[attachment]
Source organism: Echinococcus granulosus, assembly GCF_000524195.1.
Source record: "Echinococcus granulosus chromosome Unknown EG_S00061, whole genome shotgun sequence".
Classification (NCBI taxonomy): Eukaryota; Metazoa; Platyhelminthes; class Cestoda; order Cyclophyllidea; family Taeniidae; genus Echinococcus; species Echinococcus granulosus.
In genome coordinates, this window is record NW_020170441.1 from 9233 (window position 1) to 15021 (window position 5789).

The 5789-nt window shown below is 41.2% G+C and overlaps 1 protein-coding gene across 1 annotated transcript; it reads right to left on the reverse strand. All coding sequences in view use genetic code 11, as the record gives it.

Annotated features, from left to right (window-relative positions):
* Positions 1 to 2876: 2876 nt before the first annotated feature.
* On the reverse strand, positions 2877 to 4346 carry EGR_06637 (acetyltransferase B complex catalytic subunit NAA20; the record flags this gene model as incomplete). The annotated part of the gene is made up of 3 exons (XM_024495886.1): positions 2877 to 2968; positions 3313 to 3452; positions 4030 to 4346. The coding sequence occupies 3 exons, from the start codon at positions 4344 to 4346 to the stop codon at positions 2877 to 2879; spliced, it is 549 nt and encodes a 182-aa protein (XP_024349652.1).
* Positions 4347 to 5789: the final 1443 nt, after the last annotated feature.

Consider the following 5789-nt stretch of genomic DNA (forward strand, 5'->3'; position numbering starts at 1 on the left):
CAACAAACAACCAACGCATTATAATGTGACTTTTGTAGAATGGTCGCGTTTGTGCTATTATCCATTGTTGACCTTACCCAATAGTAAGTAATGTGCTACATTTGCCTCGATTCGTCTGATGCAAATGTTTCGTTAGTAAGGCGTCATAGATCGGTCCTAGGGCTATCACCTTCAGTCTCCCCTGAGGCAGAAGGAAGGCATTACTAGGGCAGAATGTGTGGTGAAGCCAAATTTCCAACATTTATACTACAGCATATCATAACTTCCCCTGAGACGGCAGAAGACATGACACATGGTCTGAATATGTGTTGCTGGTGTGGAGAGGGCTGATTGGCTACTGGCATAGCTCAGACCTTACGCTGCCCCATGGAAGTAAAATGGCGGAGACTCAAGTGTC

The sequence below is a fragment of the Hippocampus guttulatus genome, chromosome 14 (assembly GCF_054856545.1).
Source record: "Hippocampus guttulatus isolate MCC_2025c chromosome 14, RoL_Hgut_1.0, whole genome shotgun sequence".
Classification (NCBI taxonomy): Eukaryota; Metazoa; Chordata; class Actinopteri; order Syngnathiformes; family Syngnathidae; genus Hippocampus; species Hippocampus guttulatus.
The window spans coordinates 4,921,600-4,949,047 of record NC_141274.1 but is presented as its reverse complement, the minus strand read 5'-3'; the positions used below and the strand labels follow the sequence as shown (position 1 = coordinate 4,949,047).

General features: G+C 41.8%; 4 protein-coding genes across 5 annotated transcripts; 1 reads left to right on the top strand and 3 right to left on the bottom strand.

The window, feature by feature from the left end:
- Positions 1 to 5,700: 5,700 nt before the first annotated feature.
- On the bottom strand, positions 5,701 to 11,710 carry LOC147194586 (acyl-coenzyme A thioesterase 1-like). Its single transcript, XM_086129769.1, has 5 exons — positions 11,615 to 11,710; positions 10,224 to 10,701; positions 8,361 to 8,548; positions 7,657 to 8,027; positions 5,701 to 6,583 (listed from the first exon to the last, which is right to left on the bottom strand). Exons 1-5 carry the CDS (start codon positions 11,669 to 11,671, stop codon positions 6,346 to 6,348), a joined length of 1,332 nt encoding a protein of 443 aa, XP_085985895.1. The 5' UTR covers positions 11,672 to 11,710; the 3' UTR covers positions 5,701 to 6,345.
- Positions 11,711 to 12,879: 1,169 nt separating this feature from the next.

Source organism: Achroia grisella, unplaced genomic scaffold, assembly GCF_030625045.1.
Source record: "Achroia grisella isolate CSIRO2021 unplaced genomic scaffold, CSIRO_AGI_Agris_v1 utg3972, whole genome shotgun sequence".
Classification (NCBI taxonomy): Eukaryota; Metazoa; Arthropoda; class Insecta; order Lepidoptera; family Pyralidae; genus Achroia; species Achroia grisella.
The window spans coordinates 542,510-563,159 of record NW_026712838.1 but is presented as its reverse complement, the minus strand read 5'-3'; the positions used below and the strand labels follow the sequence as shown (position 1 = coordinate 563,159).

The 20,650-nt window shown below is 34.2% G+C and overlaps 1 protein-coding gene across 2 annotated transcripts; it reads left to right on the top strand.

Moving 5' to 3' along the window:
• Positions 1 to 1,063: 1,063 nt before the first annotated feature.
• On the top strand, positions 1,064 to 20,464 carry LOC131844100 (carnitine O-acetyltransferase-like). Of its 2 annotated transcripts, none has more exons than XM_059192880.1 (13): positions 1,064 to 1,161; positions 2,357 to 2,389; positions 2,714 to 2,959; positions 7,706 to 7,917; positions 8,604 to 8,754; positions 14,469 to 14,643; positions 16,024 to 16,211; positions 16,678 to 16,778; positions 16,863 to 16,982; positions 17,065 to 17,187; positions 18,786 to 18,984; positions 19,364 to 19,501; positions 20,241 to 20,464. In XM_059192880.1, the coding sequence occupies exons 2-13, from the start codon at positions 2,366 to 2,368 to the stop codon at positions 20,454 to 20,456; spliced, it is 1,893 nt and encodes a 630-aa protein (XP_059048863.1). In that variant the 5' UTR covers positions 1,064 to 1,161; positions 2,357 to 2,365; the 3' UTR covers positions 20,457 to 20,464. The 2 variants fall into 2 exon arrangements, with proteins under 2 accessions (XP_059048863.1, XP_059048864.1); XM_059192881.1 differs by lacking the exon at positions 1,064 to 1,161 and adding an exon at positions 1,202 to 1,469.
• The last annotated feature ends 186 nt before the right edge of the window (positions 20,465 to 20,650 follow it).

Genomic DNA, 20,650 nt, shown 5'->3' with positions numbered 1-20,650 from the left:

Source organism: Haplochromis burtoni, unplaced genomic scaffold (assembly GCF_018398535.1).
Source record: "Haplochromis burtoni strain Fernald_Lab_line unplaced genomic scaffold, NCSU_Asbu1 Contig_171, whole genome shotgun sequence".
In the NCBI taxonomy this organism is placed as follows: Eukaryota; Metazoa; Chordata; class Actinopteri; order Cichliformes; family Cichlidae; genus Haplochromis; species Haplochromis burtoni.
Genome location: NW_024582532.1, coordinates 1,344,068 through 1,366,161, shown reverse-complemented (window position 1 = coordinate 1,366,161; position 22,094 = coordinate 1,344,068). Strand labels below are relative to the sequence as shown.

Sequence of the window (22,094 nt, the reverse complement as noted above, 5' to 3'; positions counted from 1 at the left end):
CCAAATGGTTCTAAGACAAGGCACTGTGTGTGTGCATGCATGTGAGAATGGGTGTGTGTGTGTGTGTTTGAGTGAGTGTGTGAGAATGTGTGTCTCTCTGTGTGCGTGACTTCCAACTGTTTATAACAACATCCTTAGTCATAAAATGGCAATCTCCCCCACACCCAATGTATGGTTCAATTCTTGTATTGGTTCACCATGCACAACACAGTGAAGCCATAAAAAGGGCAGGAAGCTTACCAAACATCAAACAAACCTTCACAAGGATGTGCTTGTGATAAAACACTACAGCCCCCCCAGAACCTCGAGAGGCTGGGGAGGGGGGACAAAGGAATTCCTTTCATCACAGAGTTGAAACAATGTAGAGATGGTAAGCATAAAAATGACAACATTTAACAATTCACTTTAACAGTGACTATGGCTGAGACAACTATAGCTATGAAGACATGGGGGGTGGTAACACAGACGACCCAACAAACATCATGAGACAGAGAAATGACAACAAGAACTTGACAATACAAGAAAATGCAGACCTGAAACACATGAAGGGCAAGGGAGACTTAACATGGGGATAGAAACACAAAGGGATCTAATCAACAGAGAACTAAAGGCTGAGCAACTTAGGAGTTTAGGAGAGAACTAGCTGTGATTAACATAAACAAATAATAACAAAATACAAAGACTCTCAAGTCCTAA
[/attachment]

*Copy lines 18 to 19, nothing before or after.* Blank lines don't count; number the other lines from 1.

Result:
- Positions 1 to 5,700: 5,700 nt before the first annotated feature.
- On the bottom strand, positions 5,701 to 11,710 carry LOC147194586 (acyl-coenzyme A thioesterase 1-like). Its single transcript, XM_086129769.1, has 5 exons — positions 11,615 to 11,710; positions 10,224 to 10,701; positions 8,361 to 8,548; positions 7,657 to 8,027; positions 5,701 to 6,583 (listed from the first exon to the last, which is right to left on the bottom strand). Exons 1-5 carry the CDS (start codon positions 11,669 to 11,671, stop codon positions 6,346 to 6,348), a joined length of 1,332 nt encoding a protein of 443 aa, XP_085985895.1. The 5' UTR covers positions 11,672 to 11,710; the 3' UTR covers positions 5,701 to 6,345.